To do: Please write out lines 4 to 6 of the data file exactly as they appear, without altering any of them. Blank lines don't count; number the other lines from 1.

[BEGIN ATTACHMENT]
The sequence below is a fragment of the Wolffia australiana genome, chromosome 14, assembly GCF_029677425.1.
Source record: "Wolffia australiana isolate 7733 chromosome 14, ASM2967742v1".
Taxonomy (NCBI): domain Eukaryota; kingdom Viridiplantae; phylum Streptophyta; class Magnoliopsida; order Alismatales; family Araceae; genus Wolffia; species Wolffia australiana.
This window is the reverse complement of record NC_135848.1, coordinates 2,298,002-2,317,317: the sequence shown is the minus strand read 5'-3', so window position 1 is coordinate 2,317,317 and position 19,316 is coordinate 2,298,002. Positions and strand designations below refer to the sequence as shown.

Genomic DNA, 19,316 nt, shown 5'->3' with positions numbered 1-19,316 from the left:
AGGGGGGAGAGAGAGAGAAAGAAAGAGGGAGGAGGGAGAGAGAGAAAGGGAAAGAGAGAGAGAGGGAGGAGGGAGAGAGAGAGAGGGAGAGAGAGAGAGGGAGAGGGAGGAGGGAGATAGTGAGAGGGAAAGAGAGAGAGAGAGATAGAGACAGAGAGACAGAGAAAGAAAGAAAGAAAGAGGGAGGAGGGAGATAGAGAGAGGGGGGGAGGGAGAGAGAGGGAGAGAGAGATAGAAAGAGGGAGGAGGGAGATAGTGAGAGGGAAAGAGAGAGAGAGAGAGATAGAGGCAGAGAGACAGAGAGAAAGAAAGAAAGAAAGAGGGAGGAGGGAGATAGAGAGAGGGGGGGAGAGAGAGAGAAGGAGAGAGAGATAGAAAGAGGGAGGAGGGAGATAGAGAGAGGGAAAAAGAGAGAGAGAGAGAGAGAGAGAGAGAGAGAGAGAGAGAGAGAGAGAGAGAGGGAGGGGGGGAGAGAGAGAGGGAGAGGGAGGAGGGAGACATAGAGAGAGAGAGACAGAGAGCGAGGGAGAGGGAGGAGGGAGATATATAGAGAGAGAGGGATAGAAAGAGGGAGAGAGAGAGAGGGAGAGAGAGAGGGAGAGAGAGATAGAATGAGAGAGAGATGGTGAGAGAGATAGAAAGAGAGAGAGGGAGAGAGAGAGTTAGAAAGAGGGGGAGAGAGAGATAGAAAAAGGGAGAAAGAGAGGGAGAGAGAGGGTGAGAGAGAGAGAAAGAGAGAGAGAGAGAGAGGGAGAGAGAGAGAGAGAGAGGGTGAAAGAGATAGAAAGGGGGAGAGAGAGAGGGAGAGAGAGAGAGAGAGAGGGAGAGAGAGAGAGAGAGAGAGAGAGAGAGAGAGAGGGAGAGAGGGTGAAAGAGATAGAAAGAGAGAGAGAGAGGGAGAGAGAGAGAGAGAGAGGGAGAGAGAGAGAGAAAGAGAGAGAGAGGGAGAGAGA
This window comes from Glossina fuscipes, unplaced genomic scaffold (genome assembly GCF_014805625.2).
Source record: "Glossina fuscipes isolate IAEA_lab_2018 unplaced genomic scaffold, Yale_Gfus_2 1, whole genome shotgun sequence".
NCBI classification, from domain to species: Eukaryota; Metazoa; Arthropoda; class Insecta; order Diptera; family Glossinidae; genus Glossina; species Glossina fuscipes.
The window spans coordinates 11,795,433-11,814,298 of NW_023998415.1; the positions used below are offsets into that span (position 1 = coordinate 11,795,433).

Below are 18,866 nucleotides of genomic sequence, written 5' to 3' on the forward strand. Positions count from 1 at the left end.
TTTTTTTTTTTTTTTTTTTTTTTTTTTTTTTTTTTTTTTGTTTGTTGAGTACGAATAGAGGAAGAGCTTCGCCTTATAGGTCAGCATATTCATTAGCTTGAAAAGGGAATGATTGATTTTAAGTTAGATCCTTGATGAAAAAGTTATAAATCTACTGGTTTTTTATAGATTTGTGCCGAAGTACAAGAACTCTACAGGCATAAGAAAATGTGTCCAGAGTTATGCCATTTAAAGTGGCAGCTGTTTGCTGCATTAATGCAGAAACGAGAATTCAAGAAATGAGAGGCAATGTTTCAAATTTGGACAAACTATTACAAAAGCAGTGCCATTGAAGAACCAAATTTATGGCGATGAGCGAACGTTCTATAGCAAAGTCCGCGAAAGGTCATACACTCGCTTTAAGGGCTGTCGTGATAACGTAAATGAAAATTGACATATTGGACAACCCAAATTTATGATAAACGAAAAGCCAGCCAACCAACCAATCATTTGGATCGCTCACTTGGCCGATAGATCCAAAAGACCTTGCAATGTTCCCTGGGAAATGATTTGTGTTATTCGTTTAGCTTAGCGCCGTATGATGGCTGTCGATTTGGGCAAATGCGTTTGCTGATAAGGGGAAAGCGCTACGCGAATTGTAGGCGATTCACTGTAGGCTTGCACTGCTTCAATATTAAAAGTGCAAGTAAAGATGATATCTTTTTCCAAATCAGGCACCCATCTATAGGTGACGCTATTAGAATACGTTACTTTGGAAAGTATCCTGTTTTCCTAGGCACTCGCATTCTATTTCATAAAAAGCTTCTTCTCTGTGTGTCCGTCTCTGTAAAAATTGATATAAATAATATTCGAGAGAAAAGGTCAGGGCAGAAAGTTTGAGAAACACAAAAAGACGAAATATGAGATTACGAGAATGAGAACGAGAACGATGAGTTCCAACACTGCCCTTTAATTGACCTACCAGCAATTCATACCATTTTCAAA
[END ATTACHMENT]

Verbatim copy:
This window is the reverse complement of record NC_135848.1, coordinates 2,298,002-2,317,317: the sequence shown is the minus strand read 5'-3', so window position 1 is coordinate 2,317,317 and position 19,316 is coordinate 2,298,002. Positions and strand designations below refer to the sequence as shown.

Genomic DNA, 19,316 nt, shown 5'->3' with positions numbered 1-19,316 from the left:
AGGGGGGAGAGAGAGAGAAAGAAAGAGGGAGGAGGGAGAGAGAGAAAGGGAAAGAGAGAGAGAGGGAGGAGGGAGAGAGAGAGAGGGAGAGAGAGAGAGGGAGAGGGAGGAGGGAGATAGTGAGAGGGAAAGAGAGAGAGAGAGATAGAGACAGAGAGACAGAGAAAGAAAGAAAGAAAGAGGGAGGAGGGAGATAGAGAGAGGGGGGGAGGGAGAGAGAGGGAGAGAGAGATAGAAAGAGGGAGGAGGGAGATAGTGAGAGGGAAAGAGAGAGAGAGAGAGATAGAGGCAGAGAGACAGAGAGAAAGAAAGAAAGAAAGAGGGAGGAGGGAGATAGAGAGAGGGGGGGAGAGAGAGAGAAGGAGAGAGAGATAGAAAGAGGGAGGAGGGAGATAGAGAGAGGGAAAAAGAGAGAGAGAGAGAGAGAGAGAGAGAGAGAGAGAGAGAGAGAGAGAGAGAGGGAGGGGGGGAGAGAGAGAGGGAGAGGGAGGAGGGAGACATAGAGAGAGAGAGACAGAGAGCGAGGGAGAGGGAGGAGGGAGATATATAGAGAGAGAGGGATAGAAAGAGGGAGAGAGAGAGAGGGAGAGAGAGAGGGAGAGAGAGATAGAATGAGAGAGAGATGGTGAGAGAGATAGAAAGAGAGAGAGGGAGAGAGAGAGTTAGAAAGAGGGGGAGAGAGAGATAGAAAAAGGGAGAAAGAGAGGGAGAGAGAGGGTGAGAGAGAGAGAAAGAGAGAGAGAGAGAGAGGGAGAGAGAGAGAGAGAGAGGGTGAAAGAGATAGAAAGGGGGAGAGAGAGAGGGAGAGAGAGAGAGAGAGAGGGAGAGAGAGAGAGAGAGAGAGAGAGAGAGAGAGAGGGAGAGAGGGTGAAAGAGATAGAAAGAGAGAGAGAGAGGGAGAGAGAGAGAGAGAGAGGGAGAGAGAGAGAGAAAGAGAGAGAGAGGGAGAGAGA